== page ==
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Distant Supernova Split Four Ways by Gravitational Lens


In this Hubble Space Telescope image, the many red galaxies are members of the massive MACS J1149.6+2223 cluster, which creates distorted and highly magnified images of the galaxies behind it. A large cluster galaxy (center of the box) has split the light from an exploding supernova in a magnified background galaxy into four yellow images (arrows) to form an Einstein Cross. [Image credit: NASA, ESA, and S. Rodney (JHU) and the FrontierSN team; T. Treu (UCLA), P. Kelly (UC Berkeley) and the GLASS team; J. Lotz (STScI) and the Frontier Fields Team; M. Postman (STScI) and the CLASH team; and Z. Levay (STScI)]

From release by Robert Sanders:  "Over the past several decades, astronomers have come to realize that the sky is filled with magnifying glasses that allow the study of very distant and faint objects barely visible with even the largest telescopes.

A University of California, Berkeley, astronomer has now found that one of these lenses – a massive galaxy within a cluster of galaxies that are gravitationally bending and magnifying light – has created four separate images of a distant supernova.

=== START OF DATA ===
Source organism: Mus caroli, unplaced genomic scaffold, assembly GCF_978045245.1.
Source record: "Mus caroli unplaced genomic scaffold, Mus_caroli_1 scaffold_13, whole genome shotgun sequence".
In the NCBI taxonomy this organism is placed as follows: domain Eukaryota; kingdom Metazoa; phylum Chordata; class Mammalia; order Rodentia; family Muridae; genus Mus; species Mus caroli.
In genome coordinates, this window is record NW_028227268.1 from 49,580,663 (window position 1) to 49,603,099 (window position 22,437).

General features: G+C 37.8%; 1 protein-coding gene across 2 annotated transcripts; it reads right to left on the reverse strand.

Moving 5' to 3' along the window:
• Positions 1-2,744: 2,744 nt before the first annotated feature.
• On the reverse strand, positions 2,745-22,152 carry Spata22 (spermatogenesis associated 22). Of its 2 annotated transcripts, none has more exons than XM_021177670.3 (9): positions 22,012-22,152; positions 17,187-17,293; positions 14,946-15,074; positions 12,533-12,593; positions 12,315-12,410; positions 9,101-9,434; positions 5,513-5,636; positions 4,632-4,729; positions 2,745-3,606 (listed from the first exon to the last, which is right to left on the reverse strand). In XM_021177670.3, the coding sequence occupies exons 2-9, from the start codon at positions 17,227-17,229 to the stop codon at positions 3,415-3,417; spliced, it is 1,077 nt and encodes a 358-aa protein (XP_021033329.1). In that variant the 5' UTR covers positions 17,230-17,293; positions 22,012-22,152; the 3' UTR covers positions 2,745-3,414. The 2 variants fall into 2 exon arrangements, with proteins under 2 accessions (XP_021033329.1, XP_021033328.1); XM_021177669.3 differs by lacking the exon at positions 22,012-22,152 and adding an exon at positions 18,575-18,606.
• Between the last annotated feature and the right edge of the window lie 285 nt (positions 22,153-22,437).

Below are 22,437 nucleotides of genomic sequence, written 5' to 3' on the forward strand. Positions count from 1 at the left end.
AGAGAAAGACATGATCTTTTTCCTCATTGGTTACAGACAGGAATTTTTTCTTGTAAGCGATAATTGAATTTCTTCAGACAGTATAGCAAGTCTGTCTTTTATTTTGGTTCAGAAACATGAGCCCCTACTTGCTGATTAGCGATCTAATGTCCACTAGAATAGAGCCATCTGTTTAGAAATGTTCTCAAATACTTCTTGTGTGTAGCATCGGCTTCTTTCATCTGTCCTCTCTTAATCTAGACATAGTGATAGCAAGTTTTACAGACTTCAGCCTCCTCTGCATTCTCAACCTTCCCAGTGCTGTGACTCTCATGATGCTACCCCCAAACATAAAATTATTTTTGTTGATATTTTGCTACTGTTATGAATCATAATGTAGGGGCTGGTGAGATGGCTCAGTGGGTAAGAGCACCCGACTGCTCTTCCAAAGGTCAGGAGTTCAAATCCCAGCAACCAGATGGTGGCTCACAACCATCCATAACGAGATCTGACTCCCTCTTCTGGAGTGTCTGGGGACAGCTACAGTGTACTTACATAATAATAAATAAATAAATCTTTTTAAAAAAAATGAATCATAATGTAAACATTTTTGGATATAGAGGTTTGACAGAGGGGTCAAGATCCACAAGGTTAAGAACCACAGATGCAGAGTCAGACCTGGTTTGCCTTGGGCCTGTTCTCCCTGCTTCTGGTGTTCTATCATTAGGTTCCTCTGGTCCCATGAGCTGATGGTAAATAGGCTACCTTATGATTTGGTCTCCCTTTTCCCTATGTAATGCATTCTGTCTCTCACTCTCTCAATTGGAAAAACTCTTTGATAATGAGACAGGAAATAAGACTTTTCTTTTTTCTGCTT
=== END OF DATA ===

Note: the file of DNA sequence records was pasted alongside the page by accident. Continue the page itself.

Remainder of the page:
The so-called “Einstein cross” will allow a unique study of a distant supernova and the distribution of dark matter in the lensing galaxy and cluster.

“Basically, we get to see the supernova four times and measure the time delays between its arrival in the different images, hopefully learning something about the supernova and the kind of star it exploded from, as well as about the gravitational lenses,” said UC Berkeley postdoctoral scholar Patrick Kelly, who discovered the supernova while looking through infrared images taken Nov. 10, 2014, by the Hubble Space Telescope (HST). “That will be neat.”"

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TAGS: Supernova, Patrick Kelly, Hubble, Melissa Graham, Bradley Tucker, Alex Filippenko, research, discoveries